commented on May 27, 2014

Beautiful!

John S. Marquis

commented on May 27, 2014

Although there are several useful tips in the article that come from either common sense or a Christ-like perspective, I am sure I am not the only pastor who understands some of what is appropriate depends on the church, it?s ministry philosophy and the cultural around them. We run the risk of becoming culturally insensitive as well as anachronistic when we lay out a blank set of rules on does or don?ts that extend beyond common sense and good manners.

Joe Mckeever

commented on May 27, 2014

You are exactly right, John, that I write from a certain cultural viewpoint. I'm Southern Baptist and a product of the Deep South, and am well aware that there are exceptions to every rule (including "this one," as the saying goes).

John S. Marquis

commented on May 27, 2014

Then perhaps the article should have been titled "You Can't Do That in the pulpit, 7 Nevers while preaching down south"?

Rev. Phyllis Pottorff-Albrecht, United Brethren Communi

commented on May 27, 2014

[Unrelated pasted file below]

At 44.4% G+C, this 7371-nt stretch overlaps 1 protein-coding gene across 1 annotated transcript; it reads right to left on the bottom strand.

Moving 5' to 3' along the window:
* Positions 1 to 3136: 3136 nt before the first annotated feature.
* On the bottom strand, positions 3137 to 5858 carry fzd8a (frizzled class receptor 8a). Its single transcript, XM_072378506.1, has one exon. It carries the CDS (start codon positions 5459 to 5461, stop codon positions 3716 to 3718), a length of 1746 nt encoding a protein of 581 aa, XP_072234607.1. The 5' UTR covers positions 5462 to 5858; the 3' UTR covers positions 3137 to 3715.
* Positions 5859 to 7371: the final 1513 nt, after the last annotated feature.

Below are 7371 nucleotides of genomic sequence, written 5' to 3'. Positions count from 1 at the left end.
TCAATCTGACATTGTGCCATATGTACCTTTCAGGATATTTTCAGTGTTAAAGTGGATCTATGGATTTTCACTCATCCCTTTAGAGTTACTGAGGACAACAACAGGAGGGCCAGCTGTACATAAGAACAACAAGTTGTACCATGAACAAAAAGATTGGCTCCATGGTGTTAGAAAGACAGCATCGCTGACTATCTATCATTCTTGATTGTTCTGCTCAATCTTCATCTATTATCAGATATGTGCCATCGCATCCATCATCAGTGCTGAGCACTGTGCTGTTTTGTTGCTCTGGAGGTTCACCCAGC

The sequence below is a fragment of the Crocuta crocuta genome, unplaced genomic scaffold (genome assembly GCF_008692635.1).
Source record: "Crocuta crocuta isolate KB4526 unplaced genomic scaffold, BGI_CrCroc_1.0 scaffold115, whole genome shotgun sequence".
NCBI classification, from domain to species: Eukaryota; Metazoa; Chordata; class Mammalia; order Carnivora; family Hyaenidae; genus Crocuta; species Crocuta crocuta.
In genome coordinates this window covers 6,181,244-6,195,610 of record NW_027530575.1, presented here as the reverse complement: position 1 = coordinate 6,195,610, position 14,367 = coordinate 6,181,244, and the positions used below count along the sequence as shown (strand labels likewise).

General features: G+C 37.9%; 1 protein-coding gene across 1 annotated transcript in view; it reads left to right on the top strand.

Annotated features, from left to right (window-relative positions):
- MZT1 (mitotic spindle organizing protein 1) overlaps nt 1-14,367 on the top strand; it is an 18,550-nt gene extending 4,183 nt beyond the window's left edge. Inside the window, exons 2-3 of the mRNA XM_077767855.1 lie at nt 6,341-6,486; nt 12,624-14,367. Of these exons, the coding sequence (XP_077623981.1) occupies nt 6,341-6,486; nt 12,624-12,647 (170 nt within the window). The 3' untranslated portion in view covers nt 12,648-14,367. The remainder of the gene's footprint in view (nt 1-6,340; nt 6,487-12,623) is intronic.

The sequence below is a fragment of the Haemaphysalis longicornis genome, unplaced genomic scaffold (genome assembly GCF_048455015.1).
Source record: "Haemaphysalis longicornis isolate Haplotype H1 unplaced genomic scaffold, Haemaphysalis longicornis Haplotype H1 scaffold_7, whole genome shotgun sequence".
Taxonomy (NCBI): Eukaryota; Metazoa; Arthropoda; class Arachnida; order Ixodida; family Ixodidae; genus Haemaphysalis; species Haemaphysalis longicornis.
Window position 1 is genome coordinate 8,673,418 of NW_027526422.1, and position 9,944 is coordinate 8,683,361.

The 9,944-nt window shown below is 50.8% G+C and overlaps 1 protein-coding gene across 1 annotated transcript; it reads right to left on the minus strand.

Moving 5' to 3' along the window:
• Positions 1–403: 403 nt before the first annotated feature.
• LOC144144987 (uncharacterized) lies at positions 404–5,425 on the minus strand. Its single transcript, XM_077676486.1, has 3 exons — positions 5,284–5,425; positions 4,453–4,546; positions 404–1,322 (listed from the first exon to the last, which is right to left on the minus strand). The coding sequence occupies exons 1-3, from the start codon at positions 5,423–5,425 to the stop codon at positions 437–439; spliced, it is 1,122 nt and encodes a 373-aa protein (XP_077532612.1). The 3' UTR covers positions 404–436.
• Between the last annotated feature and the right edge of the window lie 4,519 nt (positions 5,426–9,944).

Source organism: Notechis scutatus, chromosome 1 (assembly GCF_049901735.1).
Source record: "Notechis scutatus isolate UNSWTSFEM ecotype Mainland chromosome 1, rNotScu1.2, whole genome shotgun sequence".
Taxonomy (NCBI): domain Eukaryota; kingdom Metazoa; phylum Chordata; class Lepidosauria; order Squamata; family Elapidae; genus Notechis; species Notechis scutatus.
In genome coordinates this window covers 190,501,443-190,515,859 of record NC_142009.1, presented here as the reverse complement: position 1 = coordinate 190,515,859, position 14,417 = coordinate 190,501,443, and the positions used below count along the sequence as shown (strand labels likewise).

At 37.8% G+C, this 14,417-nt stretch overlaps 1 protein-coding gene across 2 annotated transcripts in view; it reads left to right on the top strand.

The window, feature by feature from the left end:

I was very happy to see that NOT endorsing various movies made the list. Not so long ago, there was an article in this space which advocated "springing" a movie on the congregation and showing the movie in place of the regularly scheduled worship service. While I could see that there might be some pastors who believe that some movies make a profound point - it seemed to me at that time that it would be preferable to schedule a time for such a movie to be aired, and allow the congregation an opportunity to decide, independently, for themselves, whether or not they believed that viewing that particular movie would be beneficial to them. While many have praised the recent TV series entitled The Bible, I found many points made by that particular movie to off-base as far as the actual Biblical record goes - and would not feel that it would be appropriate for a church to decide to air this particular series - or any other movie or mini-series - in place of the regularly scheduled worship service. No matter how proofed - or inappropriate - a pastor may believe that a particular book or movie might be - most people are NOT arriving at a worship service to hear critiques about various media projects but - rather - most people arrive at worship services, hoping to learn more about the Gospel message.